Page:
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A Better Way To Think About Success With Innovation

In the corporate world, a lot of people feel that they should be putting their best foot forward. No one wants to admit failure. Such a culture is a problem for innovation. Leaders need to redefine what it means to put your best foot forward.

In the best-selling book Originals, author Adam Grant illustrates that the best way to find breakthrough ideas is to come up with a large number of ideas. Successful innovators have to kiss a large number of frogs before finding something that works. The challenge is that this process involves throwing away most of the ideas that we initially start working on.

This is a difficult thing to accept in most organizations. Most leaders got to their positions through their successes, not their failures. The incentive structures in most companies are set up to reward and celebrate success. Sales teams get their bonuses based on the sales they make and product managers get bonuses for meeting their revenue and profit targets.

At a startup weekend a few years ago, the organization I was working with tried to encourage the teams to be honest about the lessons they were learning about the business potential of their ideas. Despite this encouragement, all 12 teams that pitched to us, presented their ideas as having great potential for success. All 12 teams had revenue projections that increased substantially over five years.

Such a level of success across all these teams is statistically improbable!

Best Foot Forward

In established companies, there is consistent pressure to make a good impression. Noone wants to admit failure. But this can lead to zombie projects that keep going even when they are not having business impact or success.

But what if we redefined what making a good impression means?

Innovation is not about the successful execution of a specific project. Innovation is about searching to find value propositions that resonate with customers and business models that are profitable. So every innovation project should be evaluated using one overarching question:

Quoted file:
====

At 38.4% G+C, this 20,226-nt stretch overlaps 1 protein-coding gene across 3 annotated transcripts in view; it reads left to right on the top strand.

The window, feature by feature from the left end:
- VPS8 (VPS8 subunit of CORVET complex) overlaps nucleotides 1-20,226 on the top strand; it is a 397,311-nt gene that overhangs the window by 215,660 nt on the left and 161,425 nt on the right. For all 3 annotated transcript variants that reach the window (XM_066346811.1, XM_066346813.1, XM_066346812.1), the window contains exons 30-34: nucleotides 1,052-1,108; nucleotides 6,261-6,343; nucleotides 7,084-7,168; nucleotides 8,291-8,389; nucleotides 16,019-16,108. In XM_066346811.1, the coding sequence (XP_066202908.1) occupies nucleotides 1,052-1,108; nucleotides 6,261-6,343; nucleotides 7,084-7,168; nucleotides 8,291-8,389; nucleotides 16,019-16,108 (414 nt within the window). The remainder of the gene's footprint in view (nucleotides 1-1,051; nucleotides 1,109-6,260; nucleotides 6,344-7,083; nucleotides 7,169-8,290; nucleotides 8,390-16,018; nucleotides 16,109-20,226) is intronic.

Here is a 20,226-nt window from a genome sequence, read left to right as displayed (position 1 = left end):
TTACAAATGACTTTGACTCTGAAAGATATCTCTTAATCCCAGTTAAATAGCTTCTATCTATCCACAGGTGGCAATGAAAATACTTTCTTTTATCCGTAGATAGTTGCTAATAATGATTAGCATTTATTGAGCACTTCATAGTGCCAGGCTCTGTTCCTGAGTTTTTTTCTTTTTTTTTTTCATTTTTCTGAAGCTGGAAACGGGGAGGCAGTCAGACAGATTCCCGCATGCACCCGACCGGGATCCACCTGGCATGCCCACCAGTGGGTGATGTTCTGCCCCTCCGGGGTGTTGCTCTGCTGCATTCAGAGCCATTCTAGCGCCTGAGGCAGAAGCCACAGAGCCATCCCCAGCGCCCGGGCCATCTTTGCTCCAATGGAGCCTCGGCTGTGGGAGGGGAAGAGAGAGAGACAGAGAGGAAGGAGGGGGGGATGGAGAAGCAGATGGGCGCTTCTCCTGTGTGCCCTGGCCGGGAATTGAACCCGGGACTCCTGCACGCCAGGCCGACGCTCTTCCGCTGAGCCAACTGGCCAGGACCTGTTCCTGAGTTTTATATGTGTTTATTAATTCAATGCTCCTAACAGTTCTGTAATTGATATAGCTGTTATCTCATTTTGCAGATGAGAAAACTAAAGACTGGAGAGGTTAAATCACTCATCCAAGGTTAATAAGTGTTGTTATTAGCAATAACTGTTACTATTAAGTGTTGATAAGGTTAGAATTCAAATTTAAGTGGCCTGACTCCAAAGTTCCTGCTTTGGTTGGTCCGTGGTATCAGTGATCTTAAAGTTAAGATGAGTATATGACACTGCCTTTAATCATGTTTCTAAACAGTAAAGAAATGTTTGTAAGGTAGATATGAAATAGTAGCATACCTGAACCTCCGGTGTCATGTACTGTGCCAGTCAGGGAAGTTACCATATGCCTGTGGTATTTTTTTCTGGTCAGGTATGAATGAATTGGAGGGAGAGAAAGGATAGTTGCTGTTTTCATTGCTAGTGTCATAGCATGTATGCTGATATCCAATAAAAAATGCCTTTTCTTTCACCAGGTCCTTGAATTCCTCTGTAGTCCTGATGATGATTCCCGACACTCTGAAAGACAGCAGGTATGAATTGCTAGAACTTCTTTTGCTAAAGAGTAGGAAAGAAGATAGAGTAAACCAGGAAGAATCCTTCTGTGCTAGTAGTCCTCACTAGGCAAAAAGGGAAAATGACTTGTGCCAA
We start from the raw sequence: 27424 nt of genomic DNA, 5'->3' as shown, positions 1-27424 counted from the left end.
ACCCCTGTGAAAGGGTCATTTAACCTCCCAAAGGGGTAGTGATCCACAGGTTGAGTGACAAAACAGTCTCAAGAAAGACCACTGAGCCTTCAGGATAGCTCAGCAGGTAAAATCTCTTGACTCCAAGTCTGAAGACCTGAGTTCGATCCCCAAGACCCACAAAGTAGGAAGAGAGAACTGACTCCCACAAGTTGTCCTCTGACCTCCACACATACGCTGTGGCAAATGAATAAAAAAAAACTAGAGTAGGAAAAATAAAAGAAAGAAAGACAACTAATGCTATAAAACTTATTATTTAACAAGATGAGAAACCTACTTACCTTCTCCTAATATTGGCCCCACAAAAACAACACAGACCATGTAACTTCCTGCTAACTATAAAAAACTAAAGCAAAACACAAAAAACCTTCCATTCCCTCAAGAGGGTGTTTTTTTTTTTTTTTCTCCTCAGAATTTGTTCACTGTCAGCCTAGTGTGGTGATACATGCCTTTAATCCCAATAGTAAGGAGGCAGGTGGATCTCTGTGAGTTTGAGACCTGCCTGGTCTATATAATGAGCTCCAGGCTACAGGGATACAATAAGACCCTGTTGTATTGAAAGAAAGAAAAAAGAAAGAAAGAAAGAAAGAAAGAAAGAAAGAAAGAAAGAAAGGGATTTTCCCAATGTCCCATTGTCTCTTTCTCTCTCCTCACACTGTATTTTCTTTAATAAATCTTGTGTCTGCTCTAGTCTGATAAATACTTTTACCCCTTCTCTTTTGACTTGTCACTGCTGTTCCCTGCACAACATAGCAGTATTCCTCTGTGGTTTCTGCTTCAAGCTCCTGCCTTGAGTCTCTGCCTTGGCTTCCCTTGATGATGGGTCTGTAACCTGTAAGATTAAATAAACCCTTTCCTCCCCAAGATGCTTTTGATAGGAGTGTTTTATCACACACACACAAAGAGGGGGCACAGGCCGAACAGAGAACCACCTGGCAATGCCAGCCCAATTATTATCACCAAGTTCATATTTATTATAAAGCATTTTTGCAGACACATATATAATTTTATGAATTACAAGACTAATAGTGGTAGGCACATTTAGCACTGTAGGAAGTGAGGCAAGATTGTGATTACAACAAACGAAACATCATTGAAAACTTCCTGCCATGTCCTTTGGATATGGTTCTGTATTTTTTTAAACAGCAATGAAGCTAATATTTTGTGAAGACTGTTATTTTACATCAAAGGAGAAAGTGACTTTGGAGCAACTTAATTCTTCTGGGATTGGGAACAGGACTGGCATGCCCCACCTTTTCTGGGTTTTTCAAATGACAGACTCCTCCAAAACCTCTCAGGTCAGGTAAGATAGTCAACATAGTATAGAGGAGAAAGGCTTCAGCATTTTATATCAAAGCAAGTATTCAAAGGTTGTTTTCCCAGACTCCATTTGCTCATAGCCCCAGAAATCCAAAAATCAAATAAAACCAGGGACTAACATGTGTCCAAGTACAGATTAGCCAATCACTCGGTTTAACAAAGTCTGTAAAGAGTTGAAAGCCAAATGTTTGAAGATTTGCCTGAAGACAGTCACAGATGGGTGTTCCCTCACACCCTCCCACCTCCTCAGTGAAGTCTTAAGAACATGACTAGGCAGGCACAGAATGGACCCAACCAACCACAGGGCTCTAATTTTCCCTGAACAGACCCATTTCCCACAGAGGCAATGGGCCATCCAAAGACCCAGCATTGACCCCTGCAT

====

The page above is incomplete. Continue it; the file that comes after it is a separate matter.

How close are we to finding a business model that works?

Another way to think about this is that we should not tie ourselves personally to any single idea, even if we came up with it. If we view our work as answering the question of how good an idea really is, then there is no wrong answer.

In this situation, the wrong thing to do becomes providing leadership with an inaccurate assessment. You are not putting your best foot forward when you say an idea is good, without evidence from the market that it is. In fact, you are doing the company a disservice when you do that. In contrast, using evidence to stop an innovation project can save the company a lot of money.

Tracking Progress

Innovation teams should provide regular updates covering the following five areas for any project they are working on:

  1. What their idea is and what it might look like if the business model works.
  2. What work they have done so far on the project, such as customer interviews, building prototypes or researching competitors.
  3. What they have learned so far based on the evidence they have gathered and what it means for their idea going forward.
  4. What they still don’t know in terms of risky assumptions that might cause their idea to fail.
  5. What they plan to do next to test their idea and find the right business model.

If leaders want to evaluate a team, it’s really about whether they did great work to test their idea and gather reliable evidence. But leaders cannot evaluate a team based on the results that the evidence shows. This is beyond the team’s control. The results of the evidence are what they are.

The evidence can show that the team is on track to find a business model that works and they should continue. The evidence can also show that the team needs to change something in their business model (i.e. pivot). Finally, the evidence can show that there is no traction with the idea and the team should stop.

Each one of these three decisions represents putting our best foot forward. To continue when the evidence suggests we should stop is foolhardy. Stopping a project with no evidence of traction is a wonderful thing to do and we should celebrate this decision. A team that suggests stopping their project to leaders is acting in the best interest of the company. Such a failure is innovation success.

Conclusion

To find the best business ideas, we need to make small investments in a number of innovation projects, and only increase investment in those ideas that are showing traction. Putting our best foot forward in this context is making decisions based on evidence and in the best interest of the company.

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This article was first published on Forbes where Tendayi Viki is a regular contributor. Learn more at www.tendayiviki.com.

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